In addition to the translators, many artists, architects and scholars published their own ideas on and building. The first to do this was Leon Battista Alberti, a great architect, writer, painter, mathematician and scholar who also wrote about painting and sculpture. Alberti’s De re aedificatoria (1452 and further editions) was arranged in ten books (as was Vitruvius’s work) and covered subjects ranging from plans and structures to ornament and, of course, the orders. It also promoted ideas such as decorum (building in a manner appropriate to a structure’s purpose) and civitas (civilization based on the city).

Orders and plans

Various key elements emerged from these editions of Vitruvius and in books such as Alberti’s. Above all, of course, the orders (see The orders) were described and illustrated to give architects a visual vocabulary for classical buildings. Because Vitruvius was a Roman writer and the Renaissance first flowered in Italy, all five Roman orders (Tuscan, Doric, Ionic, Corinthian and Composite) were shown, not just the original Greek trio.


The Roman writer Vitruvius had put forward the notion that the orders were related to human form—Doric was manly, Ionic was like a woman and Corinthian like a girl. Renaissance theorists took this further, relating the of the human body to geometry with the “Vitruvian man.” Vitruvian man was portrayed by many artists—the version by Leonardo da Vinci (below) is the most widely reproduced and most beautifully drawn. His poses and precise proportions vary (his legs sometimes together, sometimes apart, sometimes widely splayed, for example), but whatever the exact geometry he is made to illustrate, his popularity reveals how the human form was central to Renaissance ideals and proportions.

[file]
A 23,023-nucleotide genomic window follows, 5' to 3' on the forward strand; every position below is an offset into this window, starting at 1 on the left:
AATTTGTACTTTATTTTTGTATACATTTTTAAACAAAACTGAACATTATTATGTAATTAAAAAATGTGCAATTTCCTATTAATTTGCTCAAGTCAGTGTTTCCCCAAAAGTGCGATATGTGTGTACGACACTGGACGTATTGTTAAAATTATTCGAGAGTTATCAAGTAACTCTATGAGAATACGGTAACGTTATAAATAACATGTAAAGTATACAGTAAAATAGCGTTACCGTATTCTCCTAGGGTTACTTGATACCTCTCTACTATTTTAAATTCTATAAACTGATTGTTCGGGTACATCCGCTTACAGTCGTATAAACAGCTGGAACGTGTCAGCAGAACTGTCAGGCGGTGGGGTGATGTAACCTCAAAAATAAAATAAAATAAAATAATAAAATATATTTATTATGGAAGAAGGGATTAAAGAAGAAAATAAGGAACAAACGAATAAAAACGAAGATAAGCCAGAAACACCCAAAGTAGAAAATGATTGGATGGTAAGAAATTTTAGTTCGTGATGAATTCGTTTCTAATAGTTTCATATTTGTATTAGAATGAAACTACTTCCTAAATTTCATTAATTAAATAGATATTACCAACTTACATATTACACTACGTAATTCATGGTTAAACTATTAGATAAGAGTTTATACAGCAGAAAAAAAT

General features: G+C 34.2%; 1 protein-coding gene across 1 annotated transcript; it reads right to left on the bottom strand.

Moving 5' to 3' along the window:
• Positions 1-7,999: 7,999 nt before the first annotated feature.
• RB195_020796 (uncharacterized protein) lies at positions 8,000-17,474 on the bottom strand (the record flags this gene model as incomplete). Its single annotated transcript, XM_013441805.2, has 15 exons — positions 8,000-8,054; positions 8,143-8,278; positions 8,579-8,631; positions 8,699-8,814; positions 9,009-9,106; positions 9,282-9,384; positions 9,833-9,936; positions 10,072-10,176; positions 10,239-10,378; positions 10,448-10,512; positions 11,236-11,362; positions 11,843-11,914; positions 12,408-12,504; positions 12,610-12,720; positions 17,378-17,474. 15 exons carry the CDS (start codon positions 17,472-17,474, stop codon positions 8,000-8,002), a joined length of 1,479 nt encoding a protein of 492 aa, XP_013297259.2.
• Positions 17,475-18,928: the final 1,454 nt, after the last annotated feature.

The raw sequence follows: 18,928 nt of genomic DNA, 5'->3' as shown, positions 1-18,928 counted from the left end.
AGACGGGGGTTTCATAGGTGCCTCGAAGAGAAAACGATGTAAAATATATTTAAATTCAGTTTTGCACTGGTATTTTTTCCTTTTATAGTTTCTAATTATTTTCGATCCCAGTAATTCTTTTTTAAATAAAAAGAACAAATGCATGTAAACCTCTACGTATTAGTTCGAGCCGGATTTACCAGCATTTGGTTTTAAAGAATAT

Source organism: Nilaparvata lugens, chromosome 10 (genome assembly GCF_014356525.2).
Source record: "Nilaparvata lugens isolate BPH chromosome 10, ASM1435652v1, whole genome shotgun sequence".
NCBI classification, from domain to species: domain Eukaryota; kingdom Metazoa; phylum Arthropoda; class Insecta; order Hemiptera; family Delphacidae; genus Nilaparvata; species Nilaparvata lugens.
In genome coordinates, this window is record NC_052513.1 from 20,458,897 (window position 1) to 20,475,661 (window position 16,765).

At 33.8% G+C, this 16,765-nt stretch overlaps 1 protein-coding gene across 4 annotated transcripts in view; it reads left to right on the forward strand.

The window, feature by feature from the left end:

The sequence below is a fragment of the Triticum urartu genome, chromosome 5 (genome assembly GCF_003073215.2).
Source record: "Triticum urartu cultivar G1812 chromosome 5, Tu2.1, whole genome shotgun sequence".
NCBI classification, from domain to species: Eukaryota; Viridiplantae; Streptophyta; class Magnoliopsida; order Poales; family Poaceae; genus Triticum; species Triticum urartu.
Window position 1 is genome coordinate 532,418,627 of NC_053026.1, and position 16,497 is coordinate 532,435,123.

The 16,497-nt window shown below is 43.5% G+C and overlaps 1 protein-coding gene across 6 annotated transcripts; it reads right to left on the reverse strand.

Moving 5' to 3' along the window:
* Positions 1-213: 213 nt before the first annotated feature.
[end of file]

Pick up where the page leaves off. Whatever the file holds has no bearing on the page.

In addition, sample buildings, reconstructed from the words of the ancients and extant ruins, were illustrated. As with the orders, architects were given a set of models and plans on which to base their own designs—converting an illustration of an ancient temple into a church, for example. Sometimes these illustrations were far from accurate. But their basis in geometry and the combination of plans and perspective views included gave architects plenty to think about and adapt to their own uses.

“… the harmony and concord of all the parts achieved in such a manner that nothing could be added or taken away or altered except for the worse.” Alberti, on beauty

Italy and beyond

This new consciousness of classicism and classical transformed architecture, first of all in Italy. The first great of Renaissance Italy was Filippo Brunelleschi, who is most famous for designing the great dome of Florence Cathedral. His other buildings, such as the delicate Pazzi Chapel and the more monumental S. Spirito, both in Florence, are more classical. Alberti is the other great early Renaissance architect, his most famous buildings being the Tempio Malatestiano in Rimini and the cavernous church of S. Andrea, Mantua, which has a west front like a Roman triumphal arch. Buildings such as these proved an inspiration for further generations of Italian Renaissance architects in the late 15th century and beyond, and for builders from further afield as Renaissance ideas spread through Europe during the following decades.